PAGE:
(First posted on 2nd August, 2009)

I would expect that most of my lesbian & gay readers have known the liberating growth experience of coming out:  at least to themselves and to close friends, or (where realistically appropriate), to family and colleagues.  But how many, I wonder, have found the even greater joy of coming out to God? I mean here not just superficially, but fully and frankly, taking your sexuality deep into your prayer life, giving thanks for the joys and satisfactions, even the exhilaration of orgasm; sharing the pain of the frustrations and disappointments; even building the Lord into your sexual fantasies, or turning your fantasies into prayer?

This appears to be heretical, sacrilegious, but is not.  It is an old idea, going back at least to the Song of Songs, and to the great mystics: St John of the Cross, St Theresa of Avila and Julian of Norwich.  Modern writers who have discussed this idea from a gay perspective include Daniel HelminiakMichael B Kelly and John McNeill.  (Jim Cotter and Jack Dominian are just two I know of who have done so from a more traditional heterosexual perspective).

Now I have come across another who has done so directly – Chris Glaser, who has put together a prayer collection under the title “Coming Out to God.”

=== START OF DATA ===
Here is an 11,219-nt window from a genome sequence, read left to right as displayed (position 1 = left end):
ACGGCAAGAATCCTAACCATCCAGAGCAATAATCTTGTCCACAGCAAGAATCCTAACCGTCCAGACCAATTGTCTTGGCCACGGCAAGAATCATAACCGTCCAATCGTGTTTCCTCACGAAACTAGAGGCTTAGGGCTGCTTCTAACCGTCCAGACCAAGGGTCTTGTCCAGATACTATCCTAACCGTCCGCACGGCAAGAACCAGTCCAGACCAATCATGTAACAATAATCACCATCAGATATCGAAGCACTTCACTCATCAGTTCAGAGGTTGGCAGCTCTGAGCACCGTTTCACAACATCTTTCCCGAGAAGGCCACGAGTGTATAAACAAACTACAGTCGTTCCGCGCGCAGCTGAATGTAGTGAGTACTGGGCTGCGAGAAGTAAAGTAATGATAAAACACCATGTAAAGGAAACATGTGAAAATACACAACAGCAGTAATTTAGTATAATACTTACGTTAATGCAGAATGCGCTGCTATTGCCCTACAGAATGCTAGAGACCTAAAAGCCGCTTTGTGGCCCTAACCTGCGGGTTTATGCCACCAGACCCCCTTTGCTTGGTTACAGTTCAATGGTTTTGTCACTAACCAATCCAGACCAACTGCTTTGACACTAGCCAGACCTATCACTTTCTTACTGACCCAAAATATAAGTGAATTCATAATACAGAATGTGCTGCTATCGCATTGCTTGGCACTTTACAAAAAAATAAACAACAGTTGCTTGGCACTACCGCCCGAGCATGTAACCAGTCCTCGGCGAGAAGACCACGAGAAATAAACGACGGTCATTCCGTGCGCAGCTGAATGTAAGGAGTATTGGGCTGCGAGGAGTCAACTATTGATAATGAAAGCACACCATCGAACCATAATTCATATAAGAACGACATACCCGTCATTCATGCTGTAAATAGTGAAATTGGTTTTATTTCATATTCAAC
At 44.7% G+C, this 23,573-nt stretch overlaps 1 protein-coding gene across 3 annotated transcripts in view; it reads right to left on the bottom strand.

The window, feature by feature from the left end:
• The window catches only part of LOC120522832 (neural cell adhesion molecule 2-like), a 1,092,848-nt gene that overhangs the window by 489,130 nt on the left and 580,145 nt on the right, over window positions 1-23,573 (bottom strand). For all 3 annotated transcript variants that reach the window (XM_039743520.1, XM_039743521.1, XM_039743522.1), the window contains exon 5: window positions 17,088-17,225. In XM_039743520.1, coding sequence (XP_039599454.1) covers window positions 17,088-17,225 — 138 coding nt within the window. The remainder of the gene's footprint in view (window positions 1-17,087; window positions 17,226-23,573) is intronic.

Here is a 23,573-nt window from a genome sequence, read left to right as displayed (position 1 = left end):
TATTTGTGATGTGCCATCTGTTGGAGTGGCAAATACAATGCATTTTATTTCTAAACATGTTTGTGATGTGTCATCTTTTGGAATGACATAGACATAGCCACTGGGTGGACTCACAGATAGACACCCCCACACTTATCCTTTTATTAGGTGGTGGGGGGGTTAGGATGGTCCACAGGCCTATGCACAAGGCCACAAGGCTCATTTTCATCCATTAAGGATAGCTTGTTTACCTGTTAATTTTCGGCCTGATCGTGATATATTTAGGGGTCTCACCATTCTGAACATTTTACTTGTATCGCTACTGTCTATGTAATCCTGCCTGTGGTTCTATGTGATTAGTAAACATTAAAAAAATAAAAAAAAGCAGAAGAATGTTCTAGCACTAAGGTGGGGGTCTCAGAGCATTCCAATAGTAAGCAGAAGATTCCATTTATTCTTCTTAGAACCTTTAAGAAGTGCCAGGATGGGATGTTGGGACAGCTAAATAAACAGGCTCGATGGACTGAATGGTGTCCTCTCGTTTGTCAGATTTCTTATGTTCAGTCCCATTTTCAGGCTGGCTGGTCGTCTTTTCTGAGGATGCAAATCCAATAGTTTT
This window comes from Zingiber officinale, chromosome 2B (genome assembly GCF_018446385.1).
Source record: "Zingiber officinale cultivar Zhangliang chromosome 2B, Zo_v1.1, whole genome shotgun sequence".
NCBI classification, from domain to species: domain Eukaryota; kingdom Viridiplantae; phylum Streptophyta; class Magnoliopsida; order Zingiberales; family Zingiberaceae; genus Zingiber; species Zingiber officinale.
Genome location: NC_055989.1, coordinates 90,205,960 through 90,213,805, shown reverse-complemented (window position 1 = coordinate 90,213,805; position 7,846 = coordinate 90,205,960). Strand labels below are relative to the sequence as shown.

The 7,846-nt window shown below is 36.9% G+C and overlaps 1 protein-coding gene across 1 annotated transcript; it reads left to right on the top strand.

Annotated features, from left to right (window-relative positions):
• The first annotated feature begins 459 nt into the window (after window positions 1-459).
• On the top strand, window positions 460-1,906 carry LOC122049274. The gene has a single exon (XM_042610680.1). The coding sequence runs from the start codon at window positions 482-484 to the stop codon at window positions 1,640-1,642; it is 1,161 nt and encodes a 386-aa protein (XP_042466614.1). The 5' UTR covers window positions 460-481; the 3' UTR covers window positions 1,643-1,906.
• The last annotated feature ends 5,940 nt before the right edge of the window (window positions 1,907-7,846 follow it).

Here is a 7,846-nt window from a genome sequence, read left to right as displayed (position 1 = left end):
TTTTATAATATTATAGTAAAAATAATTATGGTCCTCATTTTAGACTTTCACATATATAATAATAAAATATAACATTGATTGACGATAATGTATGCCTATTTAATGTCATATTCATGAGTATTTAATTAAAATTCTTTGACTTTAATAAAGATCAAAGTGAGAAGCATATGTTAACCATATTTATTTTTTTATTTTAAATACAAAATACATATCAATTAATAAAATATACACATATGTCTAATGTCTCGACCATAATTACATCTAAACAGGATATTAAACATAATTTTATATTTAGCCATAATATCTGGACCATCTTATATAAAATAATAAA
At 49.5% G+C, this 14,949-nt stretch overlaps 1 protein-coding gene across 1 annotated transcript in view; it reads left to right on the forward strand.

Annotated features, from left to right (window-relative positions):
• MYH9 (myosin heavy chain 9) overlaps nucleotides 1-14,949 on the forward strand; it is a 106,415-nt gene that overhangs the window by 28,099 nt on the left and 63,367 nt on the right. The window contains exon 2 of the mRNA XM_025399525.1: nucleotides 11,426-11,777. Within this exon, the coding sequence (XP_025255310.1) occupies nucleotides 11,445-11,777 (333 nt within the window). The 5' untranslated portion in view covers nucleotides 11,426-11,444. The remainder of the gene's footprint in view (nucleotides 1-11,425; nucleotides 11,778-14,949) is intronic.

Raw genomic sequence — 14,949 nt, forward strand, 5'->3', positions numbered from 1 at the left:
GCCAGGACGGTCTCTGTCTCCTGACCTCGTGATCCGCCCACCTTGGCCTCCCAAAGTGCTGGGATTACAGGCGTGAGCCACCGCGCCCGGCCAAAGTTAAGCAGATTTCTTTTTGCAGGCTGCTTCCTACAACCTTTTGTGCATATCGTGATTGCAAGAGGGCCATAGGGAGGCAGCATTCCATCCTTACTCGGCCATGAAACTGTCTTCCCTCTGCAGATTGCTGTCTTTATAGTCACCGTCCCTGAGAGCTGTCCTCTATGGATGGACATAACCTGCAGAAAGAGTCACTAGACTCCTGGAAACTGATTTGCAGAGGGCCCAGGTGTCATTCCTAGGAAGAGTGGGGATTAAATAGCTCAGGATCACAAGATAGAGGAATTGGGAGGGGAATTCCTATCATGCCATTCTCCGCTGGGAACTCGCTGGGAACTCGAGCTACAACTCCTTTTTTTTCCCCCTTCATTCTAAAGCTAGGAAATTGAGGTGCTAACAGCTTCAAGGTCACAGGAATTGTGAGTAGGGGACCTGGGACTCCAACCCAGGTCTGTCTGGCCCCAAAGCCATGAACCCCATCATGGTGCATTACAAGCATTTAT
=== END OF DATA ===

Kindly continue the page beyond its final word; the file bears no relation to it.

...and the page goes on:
Coming out to God

(Read more here)



Jesus Christ, in His recorded words, said nothing at all about sex.  Indeed, He spoke against adultery – which in Jewish eyes was a sin against a man’s ‘property’ (as women were viewed), not against sex.  He spoke against lust – at least, against lusting after another man’s wife; and He spoke against divorce.  But as far as we know, He never spoke a word against sex itself:  not inside marriage, not before marriage, not between unmarried partners, not between men, not between women.  Nothing.  Zilch.

How is it then, that the Christian Church, and  Catholicism, in particular, have become so firmly linked in the public mind with the idea of sex as sin?  For Catholics, all sex outside marriage is officially taboo.  Even inside marriage, sex is viewed with suspicion unless it is open to the possibility of procreation.  It is only recently that grudging recognition was given to the unitive value of sex – even inside marriage.  Yet it is clear to all that few Catholics pay any more than lip service to the official catechism on sin.  Whether as jerking – off schoolboys (or girls, or adults), as horny teenagers, engaged couples, cheating spouses, as faithful loving couples choosing to limit their families, as lonely divorcees, as gay men and lesbians, or as priests and other religious ignoring their vows of celibacy, the overwhelming majority of us are, in one form or another sexual transgressors in the eyes of the Church.

Is it any wonder that in the public mind, the equation “sex=sin” goes hand in hand with another:   “Catholicism = Guilt”?

(Read more here)